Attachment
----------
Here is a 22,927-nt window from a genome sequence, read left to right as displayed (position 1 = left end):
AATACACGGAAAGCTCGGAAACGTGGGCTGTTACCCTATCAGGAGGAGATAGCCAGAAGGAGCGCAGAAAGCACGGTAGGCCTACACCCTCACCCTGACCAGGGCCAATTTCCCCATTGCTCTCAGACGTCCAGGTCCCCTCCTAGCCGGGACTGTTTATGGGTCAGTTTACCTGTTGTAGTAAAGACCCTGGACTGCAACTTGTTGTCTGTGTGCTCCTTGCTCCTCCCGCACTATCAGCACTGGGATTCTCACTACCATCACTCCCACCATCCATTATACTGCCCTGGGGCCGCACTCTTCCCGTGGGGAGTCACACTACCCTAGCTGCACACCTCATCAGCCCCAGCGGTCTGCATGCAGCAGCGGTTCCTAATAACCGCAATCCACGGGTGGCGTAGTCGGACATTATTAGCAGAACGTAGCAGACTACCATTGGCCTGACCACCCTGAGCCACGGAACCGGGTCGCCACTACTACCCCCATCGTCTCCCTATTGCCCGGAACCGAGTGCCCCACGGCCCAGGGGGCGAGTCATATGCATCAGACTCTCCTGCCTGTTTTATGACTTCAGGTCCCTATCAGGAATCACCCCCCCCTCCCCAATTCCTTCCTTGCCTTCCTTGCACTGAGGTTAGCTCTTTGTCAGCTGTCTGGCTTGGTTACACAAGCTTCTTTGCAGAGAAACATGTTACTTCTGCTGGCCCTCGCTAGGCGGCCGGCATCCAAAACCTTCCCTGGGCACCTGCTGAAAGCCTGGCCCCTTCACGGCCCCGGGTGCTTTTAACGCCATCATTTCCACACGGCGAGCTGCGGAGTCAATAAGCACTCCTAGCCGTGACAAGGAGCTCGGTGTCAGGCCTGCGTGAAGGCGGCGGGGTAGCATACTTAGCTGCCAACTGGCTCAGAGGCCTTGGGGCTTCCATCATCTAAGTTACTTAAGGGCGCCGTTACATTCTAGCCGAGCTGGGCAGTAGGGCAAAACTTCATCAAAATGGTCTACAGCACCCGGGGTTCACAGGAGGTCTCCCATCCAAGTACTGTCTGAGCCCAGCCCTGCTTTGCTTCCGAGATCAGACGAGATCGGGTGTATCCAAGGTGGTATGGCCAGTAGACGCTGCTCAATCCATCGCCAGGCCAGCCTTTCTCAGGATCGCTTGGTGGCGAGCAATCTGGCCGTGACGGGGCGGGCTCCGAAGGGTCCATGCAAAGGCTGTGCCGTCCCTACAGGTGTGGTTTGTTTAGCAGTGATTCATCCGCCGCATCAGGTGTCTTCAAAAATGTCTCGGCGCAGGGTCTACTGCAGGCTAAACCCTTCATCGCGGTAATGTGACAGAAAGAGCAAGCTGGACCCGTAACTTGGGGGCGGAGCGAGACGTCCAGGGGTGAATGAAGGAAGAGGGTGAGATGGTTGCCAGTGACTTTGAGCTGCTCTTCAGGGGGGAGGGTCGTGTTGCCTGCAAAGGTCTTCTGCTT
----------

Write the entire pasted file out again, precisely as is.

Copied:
Here is a 22,927-nt window from a genome sequence, read left to right as displayed (position 1 = left end):
AATACACGGAAAGCTCGGAAACGTGGGCTGTTACCCTATCAGGAGGAGATAGCCAGAAGGAGCGCAGAAAGCACGGTAGGCCTACACCCTCACCCTGACCAGGGCCAATTTCCCCATTGCTCTCAGACGTCCAGGTCCCCTCCTAGCCGGGACTGTTTATGGGTCAGTTTACCTGTTGTAGTAAAGACCCTGGACTGCAACTTGTTGTCTGTGTGCTCCTTGCTCCTCCCGCACTATCAGCACTGGGATTCTCACTACCATCACTCCCACCATCCATTATACTGCCCTGGGGCCGCACTCTTCCCGTGGGGAGTCACACTACCCTAGCTGCACACCTCATCAGCCCCAGCGGTCTGCATGCAGCAGCGGTTCCTAATAACCGCAATCCACGGGTGGCGTAGTCGGACATTATTAGCAGAACGTAGCAGACTACCATTGGCCTGACCACCCTGAGCCACGGAACCGGGTCGCCACTACTACCCCCATCGTCTCCCTATTGCCCGGAACCGAGTGCCCCACGGCCCAGGGGGCGAGTCATATGCATCAGACTCTCCTGCCTGTTTTATGACTTCAGGTCCCTATCAGGAATCACCCCCCCCTCCCCAATTCCTTCCTTGCCTTCCTTGCACTGAGGTTAGCTCTTTGTCAGCTGTCTGGCTTGGTTACACAAGCTTCTTTGCAGAGAAACATGTTACTTCTGCTGGCCCTCGCTAGGCGGCCGGCATCCAAAACCTTCCCTGGGCACCTGCTGAAAGCCTGGCCCCTTCACGGCCCCGGGTGCTTTTAACGCCATCATTTCCACACGGCGAGCTGCGGAGTCAATAAGCACTCCTAGCCGTGACAAGGAGCTCGGTGTCAGGCCTGCGTGAAGGCGGCGGGGTAGCATACTTAGCTGCCAACTGGCTCAGAGGCCTTGGGGCTTCCATCATCTAAGTTACTTAAGGGCGCCGTTACATTCTAGCCGAGCTGGGCAGTAGGGCAAAACTTCATCAAAATGGTCTACAGCACCCGGGGTTCACAGGAGGTCTCCCATCCAAGTACTGTCTGAGCCCAGCCCTGCTTTGCTTCCGAGATCAGACGAGATCGGGTGTATCCAAGGTGGTATGGCCAGTAGACGCTGCTCAATCCATCGCCAGGCCAGCCTTTCTCAGGATCGCTTGGTGGCGAGCAATCTGGCCGTGACGGGGCGGGCTCCGAAGGGTCCATGCAAAGGCTGTGCCGTCCCTACAGGTGTGGTTTGTTTAGCAGTGATTCATCCGCCGCATCAGGTGTCTTCAAAAATGTCTCGGCGCAGGGTCTACTGCAGGCTAAACCCTTCATCGCGGTAATGTGACAGAAAGAGCAAGCTGGACCCGTAACTTGGGGGCGGAGCGAGACGTCCAGGGGTGAATGAAGGAAGAGGGTGAGATGGTTGCCAGTGACTTTGAGCTGCTCTTCAGGGGGGAGGGTCGTGTTGCCTGCAAAGGTCTTCTGCTT